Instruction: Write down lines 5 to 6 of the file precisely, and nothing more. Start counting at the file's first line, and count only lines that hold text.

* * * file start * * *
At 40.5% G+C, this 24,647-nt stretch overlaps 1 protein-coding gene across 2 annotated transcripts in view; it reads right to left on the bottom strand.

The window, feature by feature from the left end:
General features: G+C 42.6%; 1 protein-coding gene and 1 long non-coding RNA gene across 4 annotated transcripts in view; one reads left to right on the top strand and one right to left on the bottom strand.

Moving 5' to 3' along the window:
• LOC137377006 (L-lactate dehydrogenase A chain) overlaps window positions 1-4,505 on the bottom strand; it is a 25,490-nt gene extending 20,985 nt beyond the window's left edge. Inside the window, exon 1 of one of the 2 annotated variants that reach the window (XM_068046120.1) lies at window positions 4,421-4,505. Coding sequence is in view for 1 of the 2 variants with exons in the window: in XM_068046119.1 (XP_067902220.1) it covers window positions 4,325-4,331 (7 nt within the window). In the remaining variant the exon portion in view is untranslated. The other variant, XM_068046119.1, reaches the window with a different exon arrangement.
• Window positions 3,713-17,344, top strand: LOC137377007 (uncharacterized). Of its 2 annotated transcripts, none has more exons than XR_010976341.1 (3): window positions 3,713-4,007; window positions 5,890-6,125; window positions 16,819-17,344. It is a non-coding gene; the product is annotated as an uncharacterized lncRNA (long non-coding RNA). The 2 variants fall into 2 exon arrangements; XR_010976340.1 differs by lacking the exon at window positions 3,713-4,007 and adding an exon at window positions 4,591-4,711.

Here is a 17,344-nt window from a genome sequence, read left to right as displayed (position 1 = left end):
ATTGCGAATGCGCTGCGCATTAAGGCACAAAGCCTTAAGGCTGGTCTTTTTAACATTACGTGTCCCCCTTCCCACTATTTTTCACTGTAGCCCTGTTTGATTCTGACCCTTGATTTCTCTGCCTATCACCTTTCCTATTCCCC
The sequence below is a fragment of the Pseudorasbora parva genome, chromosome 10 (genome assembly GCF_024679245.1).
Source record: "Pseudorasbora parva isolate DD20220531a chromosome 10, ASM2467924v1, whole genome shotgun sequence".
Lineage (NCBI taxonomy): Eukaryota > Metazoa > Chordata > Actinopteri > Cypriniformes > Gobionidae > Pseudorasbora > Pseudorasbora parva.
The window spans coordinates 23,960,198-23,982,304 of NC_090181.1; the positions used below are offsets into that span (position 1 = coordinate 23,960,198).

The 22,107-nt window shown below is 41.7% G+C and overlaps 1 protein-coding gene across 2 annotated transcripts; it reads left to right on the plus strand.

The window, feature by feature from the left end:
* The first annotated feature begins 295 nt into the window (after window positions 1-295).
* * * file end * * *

• LOC137377006 (L-lactate dehydrogenase A chain) overlaps window positions 1-4,505 on the bottom strand; it is a 25,490-nt gene extending 20,985 nt beyond the window's left edge. Inside the window, exon 1 of one of the 2 annotated variants that reach the window (XM_068046120.1) lies at window positions 4,421-4,505. Coding sequence is in view for 1 of the 2 variants with exons in the window: in XM_068046119.1 (XP_067902220.1) it covers window positions 4,325-4,331 (7 nt within the window). In the remaining variant the exon portion in view is untranslated. The other variant, XM_068046119.1, reaches the window with a different exon arrangement.
• Window positions 3,713-17,344, top strand: LOC137377007 (uncharacterized). Of its 2 annotated transcripts, none has more exons than XR_010976341.1 (3): window positions 3,713-4,007; window positions 5,890-6,125; window positions 16,819-17,344. It is a non-coding gene; the product is annotated as an uncharacterized lncRNA (long non-coding RNA). The 2 variants fall into 2 exon arrangements; XR_010976340.1 differs by lacking the exon at window positions 3,713-4,007 and adding an exon at window positions 4,591-4,711.